Professor Joel Elkes, widely regarded as one of the founders of the field of psychopharmacology, was a distinguished psychiatry professor and researcher, visionary founder and leader of the National Institute for Psychobiology in Israel, and talented painter. He passed away on October 30th in Sarasota, Florida, just shy of his 102nd birthday.
Joel Elkes was born November 12, 1913 in Koenigsberg, Germany, to Dr. Elkhanan and Miriam Elkes, and grew up in Kovno, Lithuania along with his sister Sara. His father Dr. Elkhanan Elkes, a distinguished physician appointed head of the Kovno ghetto by the Nazi occupiers. Before he was killed by the Nazis, he organized resistance and helped smuggle children to safe places in Catholic homes. Professor Elkes later wrote and published a memoir about his father, titled "Dr. Elkhanan Elkes of the Kovno Ghetto."
At the age of seventeen, Elkes moved to London to study medicine at St. Mary’s Hospital Medical School and then began his career in basic research applied to clinical psychiatry at the University of Birmingham (U.K.), where he was appointed head of the Department of Experimental Psychiatry, the first of its kind in the world.
In 1957 Professor Elkes moved to the United States to establish and direct the Clinical Neuropharmacological Research Center of the National Institute of Mental Health in Washington, D.C. Professor Elkes was one of the founders of the American College of Neuropsychopharmacology (ACNP) and served as its first president in 1961. From 1963 to 1974, Professor Elkes served as Chair of the Department of Psychiatry at Johns Hopkins University. He subsequently held other distinguished positions in universities in Canada and in the United States.
Professor Elkes was instrumental in founding the fields of psychopharmacology and modern biological psychiatry, which set the stage for revolutionary understandings of the effects of drugs and chemicals on mental states and disorders, and the current era of modern psychiatric drug treatments.
He combined his love for Israel and for research in mental disorders when in 1971 he, together with Charles E. Smith of blessed memory, founded and directed the National Institute of Psychobiology of Israel, NIPI, a pioneering institute devoted to supporting Israel’s finest scientific minds in conducting advanced psychobiological research. NIPI has so far awarded over 1,000 research grants to Israeli scientists studying brain disorders, and supports a laboratory for advanced research, the Charles E. Smith Family - Prof. Joel Elkes Laboratory, at the Hebrew University in Jerusalem.
In the words of psychiatrist and author Dr. David Healy, "Joel Elkes’ contributions lay not only in the field of scientific achievement but also in the broader area of persuading the world of the importance of the new discoveries… [Elkes had] a unique capacity to still a noisy and restless auditorium and make people aware that their work involves more than the routine drudgery of science – that they were also working on issues of fundamental concern to humanity."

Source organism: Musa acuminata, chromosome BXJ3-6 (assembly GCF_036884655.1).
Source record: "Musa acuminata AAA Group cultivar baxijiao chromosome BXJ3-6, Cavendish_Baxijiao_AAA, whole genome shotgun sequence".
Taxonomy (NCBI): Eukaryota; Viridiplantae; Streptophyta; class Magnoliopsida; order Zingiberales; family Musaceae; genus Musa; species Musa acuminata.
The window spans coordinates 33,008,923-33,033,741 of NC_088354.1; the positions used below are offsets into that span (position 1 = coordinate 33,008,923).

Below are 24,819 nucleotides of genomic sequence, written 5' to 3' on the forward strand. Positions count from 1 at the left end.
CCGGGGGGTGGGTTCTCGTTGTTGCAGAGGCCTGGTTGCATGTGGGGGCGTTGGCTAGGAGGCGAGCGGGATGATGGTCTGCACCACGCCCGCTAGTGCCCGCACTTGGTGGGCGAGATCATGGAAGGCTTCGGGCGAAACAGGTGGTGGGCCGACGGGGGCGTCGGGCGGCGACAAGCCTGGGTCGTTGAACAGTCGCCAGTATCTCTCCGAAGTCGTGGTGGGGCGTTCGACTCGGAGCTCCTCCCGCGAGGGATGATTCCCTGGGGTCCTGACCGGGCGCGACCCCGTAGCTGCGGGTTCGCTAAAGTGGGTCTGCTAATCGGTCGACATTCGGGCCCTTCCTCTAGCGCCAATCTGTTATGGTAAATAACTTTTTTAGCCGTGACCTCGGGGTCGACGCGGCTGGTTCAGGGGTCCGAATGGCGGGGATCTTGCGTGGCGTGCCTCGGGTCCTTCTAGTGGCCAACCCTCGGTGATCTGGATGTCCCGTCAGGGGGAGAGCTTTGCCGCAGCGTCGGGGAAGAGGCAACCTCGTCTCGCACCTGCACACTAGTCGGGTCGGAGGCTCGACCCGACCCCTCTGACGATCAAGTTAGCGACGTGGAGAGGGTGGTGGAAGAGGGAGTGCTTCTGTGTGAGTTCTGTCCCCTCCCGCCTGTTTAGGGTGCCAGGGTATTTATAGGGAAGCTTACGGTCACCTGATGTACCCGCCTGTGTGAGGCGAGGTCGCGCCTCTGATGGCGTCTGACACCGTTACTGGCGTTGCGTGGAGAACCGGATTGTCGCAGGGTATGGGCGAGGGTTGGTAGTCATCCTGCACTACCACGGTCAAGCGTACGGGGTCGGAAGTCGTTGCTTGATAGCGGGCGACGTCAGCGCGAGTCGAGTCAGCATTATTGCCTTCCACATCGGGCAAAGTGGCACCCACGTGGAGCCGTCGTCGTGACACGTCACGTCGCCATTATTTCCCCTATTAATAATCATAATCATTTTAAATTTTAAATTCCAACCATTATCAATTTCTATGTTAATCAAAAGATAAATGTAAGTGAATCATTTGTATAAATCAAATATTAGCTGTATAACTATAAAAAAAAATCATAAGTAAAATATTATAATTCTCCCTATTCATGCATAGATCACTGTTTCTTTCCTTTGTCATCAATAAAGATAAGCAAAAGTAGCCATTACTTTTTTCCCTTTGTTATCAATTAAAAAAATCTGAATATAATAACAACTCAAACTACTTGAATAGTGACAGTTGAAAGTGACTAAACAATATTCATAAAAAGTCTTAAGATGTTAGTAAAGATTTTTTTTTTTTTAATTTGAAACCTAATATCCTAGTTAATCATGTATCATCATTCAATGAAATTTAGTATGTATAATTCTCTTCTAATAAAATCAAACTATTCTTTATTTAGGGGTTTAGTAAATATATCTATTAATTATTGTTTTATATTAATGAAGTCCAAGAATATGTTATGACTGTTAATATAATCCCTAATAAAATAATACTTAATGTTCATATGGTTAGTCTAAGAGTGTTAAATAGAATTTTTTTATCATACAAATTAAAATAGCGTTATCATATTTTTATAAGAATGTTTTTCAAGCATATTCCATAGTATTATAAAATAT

Prof. Elkes was Distinguished Service Professor Emeritus at Johns Hopkins University, Distinguished University Professor Emeritus at the University of Louisville, and Professor Emeritus at McMaster University. He was one of the founding editors of two major journals: Psychopharmacologia (now Journal of Psychopharmacology) and Journal of Psychiatric Research. In 1988, the Neuroscience Laboratories of the Department of Psychiatry at Johns Hopkins University were named for him. For thirty years, the ACNP has annually awarded the Joel Elkes Research Award to a distinguished young scientist for his or her clinical/translational achievements in neuropsychopharmacology.
In his later years, Professor Elkes developed a passion for painting, utilizing vibrant color and brushstrokes to express emotions and as a therapeutic tool. His nature-inspired watercolor paintings have been sold and exhibited in the U.S. and in Israel.
His first wife, Dr. Charmian Elkes, née Bourne, was a psychiatrist and researcher from the U.K. He and his late second wife, Josephine Rhodes, helped found the Genesis Center for the management of chronic illness at the University of Louisville, Kentucky. Professor Elkes later married Sally Lucke-Elkes, an art educator and pillar of her community, with whom he shared a passion for life and art. He is survived by his wife Sally Lucke-Elkes and his daughter Anna Elkes.